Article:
But why would a government care what the churches teach? Would we not say that such an intervention is not appropriate for a ruler? Just imagine what would happen if the governor of Michigan one day decided that all the people in Michigan must hold the same confession. The governor would determine the content of that confession and would order that this document was to be the binding foundation for all the churches and schools in the entire state. This sounds very strange to our ears. But this was the situation 450 years ago. It did not even bother the people back in those days, since they were used to it.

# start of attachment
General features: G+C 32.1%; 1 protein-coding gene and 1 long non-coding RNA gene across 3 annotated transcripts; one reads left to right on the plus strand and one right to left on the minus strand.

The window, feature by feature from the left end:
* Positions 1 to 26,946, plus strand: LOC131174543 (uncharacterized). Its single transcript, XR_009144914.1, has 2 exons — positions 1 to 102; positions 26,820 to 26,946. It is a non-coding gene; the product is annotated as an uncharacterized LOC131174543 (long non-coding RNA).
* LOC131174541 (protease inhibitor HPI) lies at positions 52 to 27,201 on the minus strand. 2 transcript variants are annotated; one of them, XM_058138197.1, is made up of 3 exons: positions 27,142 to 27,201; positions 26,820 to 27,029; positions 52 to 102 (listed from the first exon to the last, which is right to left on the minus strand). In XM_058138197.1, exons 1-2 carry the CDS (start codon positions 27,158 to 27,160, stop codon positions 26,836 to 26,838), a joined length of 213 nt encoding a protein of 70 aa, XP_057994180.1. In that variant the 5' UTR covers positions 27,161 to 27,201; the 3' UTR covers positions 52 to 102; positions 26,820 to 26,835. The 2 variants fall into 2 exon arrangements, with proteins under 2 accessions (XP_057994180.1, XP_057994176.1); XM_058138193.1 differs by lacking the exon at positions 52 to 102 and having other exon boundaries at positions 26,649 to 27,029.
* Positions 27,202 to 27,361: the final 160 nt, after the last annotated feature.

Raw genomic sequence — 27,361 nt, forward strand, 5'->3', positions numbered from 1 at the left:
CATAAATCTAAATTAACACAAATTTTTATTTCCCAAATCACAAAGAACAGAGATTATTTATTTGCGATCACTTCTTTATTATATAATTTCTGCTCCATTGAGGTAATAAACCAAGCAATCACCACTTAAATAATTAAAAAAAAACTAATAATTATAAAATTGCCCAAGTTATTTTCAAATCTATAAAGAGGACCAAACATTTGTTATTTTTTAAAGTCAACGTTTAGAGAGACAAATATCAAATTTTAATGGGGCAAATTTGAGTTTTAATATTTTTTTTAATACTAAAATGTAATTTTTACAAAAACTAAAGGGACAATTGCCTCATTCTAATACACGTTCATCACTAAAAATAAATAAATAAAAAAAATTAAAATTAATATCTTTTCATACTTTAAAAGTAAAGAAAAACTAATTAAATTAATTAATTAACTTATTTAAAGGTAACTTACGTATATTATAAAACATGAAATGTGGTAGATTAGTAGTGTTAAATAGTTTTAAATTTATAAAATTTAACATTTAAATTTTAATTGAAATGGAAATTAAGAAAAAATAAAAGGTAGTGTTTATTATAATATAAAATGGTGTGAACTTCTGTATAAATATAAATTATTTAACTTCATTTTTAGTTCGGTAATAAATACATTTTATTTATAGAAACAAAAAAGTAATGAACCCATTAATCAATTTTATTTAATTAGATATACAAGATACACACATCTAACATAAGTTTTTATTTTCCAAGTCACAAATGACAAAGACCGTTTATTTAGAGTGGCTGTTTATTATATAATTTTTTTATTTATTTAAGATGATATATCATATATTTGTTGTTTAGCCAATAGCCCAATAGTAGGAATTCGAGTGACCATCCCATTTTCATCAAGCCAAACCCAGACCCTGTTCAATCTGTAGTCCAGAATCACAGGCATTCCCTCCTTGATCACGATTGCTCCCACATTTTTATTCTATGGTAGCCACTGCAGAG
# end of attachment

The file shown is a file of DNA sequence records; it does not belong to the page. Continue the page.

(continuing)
A few years before the Catechism was written, the Diet of Augsburg had been held, which declared that every prince was to have the right to determine the confessional basis for his respective territory (1555). This so-called Peace of Augsburg meant that a Protestant person living in a territory ruled by a Roman Catholic prince either had to leave that territory or become Roman Catholic. The same was true for the Roman Catholics in Protestant ter­ritories. This is the origin of the state churches in Germany (“Landeskirchen”) that have survived until today.